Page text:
John E. Branch Jr.'s Reviews > The Under-Standing Of Eclipses

The Under-Standing Of Eclipses by Guy Ottewell
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Apr 14, 2012

really liked it
bookshelves: science-technology
I own a copy

In 1991, I became an eclipse tourist. From my home at the time in Dallas, Texas, I traveled with a friend to the Pacific coast of Mexico to witness a total solar eclipse. The publisher's web page for this book calls that one "supreme" and a "truly great event." The reason is partly because in some locations it began almost exactly at noon--thus with the sun directly overhead--and mainly because it lasted for some six and a half minutes. Not very long, you may think, to justify a trip taking a few days and covering more than a thousand miles each way. But compared to other eclipses, that one was rare: most don't last that long. And seeing a shadow racing across the ocean, then watching the world go dark at high noon, was something special.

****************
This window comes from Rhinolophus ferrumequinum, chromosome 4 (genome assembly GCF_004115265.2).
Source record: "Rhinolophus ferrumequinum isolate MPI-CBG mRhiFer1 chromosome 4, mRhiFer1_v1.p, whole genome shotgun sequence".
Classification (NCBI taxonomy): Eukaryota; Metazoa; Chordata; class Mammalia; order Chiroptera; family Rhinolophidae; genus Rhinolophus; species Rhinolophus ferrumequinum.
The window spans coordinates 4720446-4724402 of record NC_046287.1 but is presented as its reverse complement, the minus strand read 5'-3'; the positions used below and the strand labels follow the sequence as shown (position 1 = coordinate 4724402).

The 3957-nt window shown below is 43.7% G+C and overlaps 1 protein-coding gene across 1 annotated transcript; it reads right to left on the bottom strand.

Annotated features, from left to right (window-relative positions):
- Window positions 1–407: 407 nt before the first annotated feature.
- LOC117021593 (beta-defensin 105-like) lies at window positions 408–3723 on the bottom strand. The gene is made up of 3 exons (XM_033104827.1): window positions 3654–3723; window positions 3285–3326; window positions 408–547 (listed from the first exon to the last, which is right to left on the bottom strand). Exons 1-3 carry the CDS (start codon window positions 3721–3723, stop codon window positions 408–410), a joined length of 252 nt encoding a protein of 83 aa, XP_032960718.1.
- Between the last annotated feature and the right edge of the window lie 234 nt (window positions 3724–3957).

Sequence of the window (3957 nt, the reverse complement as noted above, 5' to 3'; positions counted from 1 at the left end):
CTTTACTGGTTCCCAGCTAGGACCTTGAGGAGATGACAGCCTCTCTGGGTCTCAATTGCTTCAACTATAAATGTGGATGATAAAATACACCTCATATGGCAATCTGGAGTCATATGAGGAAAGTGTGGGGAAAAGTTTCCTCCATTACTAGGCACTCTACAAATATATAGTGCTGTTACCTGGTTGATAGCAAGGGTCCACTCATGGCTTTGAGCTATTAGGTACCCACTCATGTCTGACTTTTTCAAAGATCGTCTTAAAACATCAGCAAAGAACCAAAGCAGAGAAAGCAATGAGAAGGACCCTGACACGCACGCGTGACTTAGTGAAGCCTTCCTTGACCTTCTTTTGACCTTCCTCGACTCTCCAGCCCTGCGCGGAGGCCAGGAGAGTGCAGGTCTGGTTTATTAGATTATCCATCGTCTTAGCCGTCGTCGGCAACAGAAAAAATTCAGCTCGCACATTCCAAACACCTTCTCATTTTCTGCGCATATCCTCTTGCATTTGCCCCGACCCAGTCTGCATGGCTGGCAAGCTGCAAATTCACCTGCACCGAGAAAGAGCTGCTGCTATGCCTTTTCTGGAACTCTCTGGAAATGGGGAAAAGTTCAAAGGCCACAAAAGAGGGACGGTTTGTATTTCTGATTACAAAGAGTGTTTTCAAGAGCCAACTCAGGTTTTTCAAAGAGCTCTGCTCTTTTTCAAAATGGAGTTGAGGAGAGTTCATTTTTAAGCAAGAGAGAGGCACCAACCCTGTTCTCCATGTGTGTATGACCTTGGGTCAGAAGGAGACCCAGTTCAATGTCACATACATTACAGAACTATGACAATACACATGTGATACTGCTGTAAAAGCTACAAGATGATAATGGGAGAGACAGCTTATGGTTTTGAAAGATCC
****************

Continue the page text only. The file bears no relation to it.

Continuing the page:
A number of peculiarities combine to make eclipses possible, and there are a handful of solar-eclipse types. This book, which I obtained shortly before that 1991 event, explains all of them and gives many illustrations. The latter are particularly useful for anyone not accustomed to visualizing three-dimensional geometry in their head, which includes me and, I imagine, most of us. You can find some of the same information elsewhere, but the careful organization and the graphics here make this a very appealing way to learn.

Oh yes: why the odd spelling in the title? (There should be a hyphen in "Under-Standing.") Because standing under an eclipse is basically how we all view one.
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